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(b) The tax refund of €186,617 would be set off against the company's liabilities and not my own liabilities.

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(c) In consideration for the above the Revenue Commissioners would not pursue the outstanding tax liabilities (the subject matter of the proceedings herein) until such time as the above mentioned nursing home cases had resolved and the legal fees had been paid and then at that stage the liabilities to the Revenue Commissioners would be fully or significantly discharged out of the legal fees expected to arise."

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I will refer to this agreement as the "repayment agreement" as that is how it is described by the trial judge in his judgment.

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7. As may be inferred from the aforementioned averment, at the time that the Commissioners were seeking to recover the sums claimed in these proceedings, the defendant was handling approximately one hundred and forty cases in which his clients were seeking repayment of what were alleged to have been illegal charges made in respect of nursing home care. It was anticipated that all of these claims would be successful and that he would receive substantial fees when the litigation was concluded.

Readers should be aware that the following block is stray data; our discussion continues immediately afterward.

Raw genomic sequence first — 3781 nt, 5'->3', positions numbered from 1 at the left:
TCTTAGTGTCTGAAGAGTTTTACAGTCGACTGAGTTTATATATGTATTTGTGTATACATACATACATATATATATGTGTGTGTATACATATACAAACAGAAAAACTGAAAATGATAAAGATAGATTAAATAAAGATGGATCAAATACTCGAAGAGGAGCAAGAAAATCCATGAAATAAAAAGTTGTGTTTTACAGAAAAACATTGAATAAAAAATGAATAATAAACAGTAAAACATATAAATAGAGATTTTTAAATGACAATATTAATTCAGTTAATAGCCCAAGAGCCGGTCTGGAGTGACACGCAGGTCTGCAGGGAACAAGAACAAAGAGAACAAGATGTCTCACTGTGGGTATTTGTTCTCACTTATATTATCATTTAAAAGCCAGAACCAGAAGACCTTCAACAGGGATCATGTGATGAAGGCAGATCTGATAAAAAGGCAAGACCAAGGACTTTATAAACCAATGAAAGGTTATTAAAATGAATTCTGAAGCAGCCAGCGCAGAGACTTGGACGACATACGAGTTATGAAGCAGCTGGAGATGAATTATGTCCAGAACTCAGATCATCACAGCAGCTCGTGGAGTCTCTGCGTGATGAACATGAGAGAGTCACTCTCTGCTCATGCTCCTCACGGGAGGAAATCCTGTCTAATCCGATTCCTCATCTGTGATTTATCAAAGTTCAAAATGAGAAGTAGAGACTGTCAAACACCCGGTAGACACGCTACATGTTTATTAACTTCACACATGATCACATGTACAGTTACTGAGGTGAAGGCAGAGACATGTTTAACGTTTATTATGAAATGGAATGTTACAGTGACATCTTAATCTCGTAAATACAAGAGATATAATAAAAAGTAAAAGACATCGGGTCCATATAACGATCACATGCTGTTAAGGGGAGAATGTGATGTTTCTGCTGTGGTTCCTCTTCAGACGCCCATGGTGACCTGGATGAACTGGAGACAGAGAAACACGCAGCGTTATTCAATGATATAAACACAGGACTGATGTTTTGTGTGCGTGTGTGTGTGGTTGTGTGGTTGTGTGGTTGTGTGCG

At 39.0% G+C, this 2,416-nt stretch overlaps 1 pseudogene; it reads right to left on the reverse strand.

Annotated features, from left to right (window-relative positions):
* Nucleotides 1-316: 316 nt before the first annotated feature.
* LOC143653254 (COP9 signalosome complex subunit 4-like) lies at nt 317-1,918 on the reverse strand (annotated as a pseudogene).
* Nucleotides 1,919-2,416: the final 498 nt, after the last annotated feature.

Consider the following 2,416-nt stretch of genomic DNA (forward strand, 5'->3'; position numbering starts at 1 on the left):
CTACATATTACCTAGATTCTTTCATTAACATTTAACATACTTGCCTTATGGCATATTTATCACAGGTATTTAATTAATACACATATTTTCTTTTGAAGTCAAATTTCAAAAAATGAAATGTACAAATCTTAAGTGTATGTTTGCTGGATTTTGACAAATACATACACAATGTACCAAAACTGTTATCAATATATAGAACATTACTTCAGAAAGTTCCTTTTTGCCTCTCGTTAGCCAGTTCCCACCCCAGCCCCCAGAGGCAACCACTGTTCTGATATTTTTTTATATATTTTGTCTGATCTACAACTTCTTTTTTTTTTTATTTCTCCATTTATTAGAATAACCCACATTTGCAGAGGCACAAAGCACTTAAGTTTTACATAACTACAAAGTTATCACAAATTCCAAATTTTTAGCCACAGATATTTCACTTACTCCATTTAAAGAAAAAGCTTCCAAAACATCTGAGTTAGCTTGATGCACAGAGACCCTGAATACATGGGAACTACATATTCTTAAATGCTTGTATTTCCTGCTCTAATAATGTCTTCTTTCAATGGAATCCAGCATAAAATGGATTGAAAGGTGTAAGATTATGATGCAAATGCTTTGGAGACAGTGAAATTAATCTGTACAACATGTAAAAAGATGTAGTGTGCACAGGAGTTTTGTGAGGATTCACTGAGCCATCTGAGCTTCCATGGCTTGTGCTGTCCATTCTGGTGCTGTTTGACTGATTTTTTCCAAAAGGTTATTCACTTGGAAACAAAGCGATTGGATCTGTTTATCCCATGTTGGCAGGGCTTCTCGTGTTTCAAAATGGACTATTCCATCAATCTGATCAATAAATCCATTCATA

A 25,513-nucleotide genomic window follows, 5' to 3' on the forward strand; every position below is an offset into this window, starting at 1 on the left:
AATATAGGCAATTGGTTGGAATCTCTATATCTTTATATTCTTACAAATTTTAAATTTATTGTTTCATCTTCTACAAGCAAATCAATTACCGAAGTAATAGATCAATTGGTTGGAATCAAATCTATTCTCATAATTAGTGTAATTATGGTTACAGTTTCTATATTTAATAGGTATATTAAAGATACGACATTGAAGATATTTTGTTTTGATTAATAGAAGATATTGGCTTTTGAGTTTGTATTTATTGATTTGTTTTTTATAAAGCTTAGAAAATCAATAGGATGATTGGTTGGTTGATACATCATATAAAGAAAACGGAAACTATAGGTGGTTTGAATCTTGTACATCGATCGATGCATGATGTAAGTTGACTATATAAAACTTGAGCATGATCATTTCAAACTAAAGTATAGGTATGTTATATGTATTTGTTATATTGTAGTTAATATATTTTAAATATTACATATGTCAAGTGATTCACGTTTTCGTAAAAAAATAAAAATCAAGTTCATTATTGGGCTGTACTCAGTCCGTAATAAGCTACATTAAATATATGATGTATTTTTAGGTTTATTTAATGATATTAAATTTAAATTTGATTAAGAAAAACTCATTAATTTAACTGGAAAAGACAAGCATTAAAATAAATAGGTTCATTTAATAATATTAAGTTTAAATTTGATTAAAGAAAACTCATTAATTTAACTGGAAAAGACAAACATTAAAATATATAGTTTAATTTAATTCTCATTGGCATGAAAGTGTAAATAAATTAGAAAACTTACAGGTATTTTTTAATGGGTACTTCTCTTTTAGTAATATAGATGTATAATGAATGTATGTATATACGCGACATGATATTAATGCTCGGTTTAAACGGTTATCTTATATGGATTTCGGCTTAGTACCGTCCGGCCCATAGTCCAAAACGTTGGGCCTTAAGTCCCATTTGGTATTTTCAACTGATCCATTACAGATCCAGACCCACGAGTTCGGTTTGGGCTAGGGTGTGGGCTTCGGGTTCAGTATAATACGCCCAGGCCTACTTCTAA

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8. Mr. Swaine, in his affidavits, maintained that the repayment agreement referred to at para. 7 of his affidavit was supported by a letter of undertaking which he furnished to the Commissioners dated 21 st June 2011 which referenced the meeting at which the agreement had allegedly being concluded and a letter in reply from the Commissioners dated 14 th July 2011.

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9. Mr. Swaine also maintained that that he had fully complied with the repayment agreement in that he:-

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(a) had restructured his practice and formed a partnership and had further rearranged his affairs so as to ensure that his tax liabilities did not continue to increase;

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(b) had allowed a sum of €186,617.00, which was due to him personally as a tax refund, to be set off against the liability due to the Revenue Commissioners by a company under his control, and

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(c) had transferred a particular licensed premises, as required, to operate as a limited liability company.

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10. While the defendant had hoped that the nursing home litigation would have been concluded and his liabilities discharged to the Commissioners by October 2011, he maintained that this did not matter given that there had been no deadline for the settlement of these cases as a term of the repayment agreement. Accordingly, in light of his compliance with the terms of that agreement he maintained that the Commissioners in issuing the within proceedings, were in breach of their obligations to forebear from doing so and that he had a bona fide and credible defence to the claim.